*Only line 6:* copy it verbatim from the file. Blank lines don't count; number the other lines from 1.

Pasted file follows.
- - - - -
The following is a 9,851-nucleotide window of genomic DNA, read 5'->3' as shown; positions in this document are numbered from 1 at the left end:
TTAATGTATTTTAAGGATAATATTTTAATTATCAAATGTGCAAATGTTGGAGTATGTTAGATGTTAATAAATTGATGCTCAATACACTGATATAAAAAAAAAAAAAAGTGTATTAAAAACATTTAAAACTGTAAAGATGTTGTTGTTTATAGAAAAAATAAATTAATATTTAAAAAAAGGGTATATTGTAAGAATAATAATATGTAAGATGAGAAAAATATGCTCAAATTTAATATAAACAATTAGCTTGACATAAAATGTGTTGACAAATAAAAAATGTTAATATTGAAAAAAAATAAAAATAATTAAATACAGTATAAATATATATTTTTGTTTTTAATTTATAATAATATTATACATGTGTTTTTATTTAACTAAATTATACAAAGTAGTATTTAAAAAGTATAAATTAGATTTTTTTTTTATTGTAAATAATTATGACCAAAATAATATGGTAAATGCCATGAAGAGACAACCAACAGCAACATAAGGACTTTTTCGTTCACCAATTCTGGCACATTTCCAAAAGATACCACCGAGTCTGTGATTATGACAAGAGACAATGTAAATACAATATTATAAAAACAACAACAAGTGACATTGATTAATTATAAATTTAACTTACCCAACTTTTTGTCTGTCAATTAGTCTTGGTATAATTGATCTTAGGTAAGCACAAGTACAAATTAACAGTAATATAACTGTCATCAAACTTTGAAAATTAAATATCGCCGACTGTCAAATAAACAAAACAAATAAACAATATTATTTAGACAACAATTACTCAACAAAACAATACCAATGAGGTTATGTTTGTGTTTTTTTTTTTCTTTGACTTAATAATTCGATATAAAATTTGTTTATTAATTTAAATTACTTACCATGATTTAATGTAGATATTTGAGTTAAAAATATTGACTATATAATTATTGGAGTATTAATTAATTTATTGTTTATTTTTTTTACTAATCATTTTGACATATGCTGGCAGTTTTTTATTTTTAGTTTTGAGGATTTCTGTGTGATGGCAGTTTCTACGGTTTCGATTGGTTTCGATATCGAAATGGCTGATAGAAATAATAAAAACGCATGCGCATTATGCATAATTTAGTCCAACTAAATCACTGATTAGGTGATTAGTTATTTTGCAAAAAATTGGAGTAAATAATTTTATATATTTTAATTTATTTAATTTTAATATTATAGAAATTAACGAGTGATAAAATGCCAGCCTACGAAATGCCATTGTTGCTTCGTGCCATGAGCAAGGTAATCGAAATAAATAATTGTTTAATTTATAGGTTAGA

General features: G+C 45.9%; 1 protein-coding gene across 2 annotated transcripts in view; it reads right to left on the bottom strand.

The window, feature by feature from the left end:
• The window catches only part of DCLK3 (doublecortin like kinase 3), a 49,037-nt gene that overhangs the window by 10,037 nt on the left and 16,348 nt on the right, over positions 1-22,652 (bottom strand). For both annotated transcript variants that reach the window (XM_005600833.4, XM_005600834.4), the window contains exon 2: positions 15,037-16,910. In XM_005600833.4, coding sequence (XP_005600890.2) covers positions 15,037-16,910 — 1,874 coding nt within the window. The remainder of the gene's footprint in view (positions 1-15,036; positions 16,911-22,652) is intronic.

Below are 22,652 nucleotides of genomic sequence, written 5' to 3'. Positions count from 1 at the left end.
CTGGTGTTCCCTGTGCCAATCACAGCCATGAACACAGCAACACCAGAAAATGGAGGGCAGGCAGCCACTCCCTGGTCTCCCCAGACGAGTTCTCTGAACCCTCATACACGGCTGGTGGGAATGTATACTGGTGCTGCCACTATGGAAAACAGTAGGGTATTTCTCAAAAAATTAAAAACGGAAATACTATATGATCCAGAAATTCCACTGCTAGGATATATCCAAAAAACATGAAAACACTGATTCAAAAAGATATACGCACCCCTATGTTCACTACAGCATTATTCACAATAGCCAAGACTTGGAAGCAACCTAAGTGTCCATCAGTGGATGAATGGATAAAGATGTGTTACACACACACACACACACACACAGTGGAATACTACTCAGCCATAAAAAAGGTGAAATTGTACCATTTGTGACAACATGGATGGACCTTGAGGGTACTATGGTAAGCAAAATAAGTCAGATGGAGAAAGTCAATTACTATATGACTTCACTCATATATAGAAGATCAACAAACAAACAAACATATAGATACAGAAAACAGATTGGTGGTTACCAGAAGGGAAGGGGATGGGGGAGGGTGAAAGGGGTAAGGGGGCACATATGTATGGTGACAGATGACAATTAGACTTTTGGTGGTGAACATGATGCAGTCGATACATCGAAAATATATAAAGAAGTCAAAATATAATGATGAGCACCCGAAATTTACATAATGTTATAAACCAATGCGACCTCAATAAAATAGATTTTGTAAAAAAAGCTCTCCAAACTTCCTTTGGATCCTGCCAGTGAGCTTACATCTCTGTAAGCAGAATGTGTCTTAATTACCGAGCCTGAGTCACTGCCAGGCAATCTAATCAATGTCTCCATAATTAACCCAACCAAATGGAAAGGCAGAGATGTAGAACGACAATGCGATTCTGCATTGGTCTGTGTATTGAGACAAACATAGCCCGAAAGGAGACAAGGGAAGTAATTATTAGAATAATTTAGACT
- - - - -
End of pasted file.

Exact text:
Below are 22,652 nucleotides of genomic sequence, written 5' to 3'. Positions count from 1 at the left end.